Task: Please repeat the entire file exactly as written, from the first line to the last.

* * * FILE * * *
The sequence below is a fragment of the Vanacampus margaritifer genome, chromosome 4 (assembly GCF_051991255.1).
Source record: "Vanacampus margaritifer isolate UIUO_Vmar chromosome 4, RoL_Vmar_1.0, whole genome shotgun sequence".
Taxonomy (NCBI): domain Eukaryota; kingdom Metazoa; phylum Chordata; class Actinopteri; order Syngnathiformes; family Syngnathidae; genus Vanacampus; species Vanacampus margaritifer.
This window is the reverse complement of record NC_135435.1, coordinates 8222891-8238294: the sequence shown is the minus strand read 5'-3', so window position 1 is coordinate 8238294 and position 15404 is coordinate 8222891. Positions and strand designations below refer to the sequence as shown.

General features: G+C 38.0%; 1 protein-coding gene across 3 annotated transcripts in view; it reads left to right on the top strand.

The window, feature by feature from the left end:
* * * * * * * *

The sequence below is a fragment of the Vanacampus margaritifer genome, chromosome 4 (assembly GCF_051991255.1).
Source record: "Vanacampus margaritifer isolate UIUO_Vmar chromosome 4, RoL_Vmar_1.0, whole genome shotgun sequence".
Taxonomy (NCBI): domain Eukaryota; kingdom Metazoa; phylum Chordata; class Actinopteri; order Syngnathiformes; family Syngnathidae; genus Vanacampus; species Vanacampus margaritifer.
This window is the reverse complement of record NC_135435.1, coordinates 8222891-8238294: the sequence shown is the minus strand read 5'-3', so window position 1 is coordinate 8238294 and position 15404 is coordinate 8222891. Positions and strand designations below refer to the sequence as shown.

General features: G+C 38.0%; 1 protein-coding gene across 3 annotated transcripts in view; it reads left to right on the top strand.

The window, feature by feature from the left end: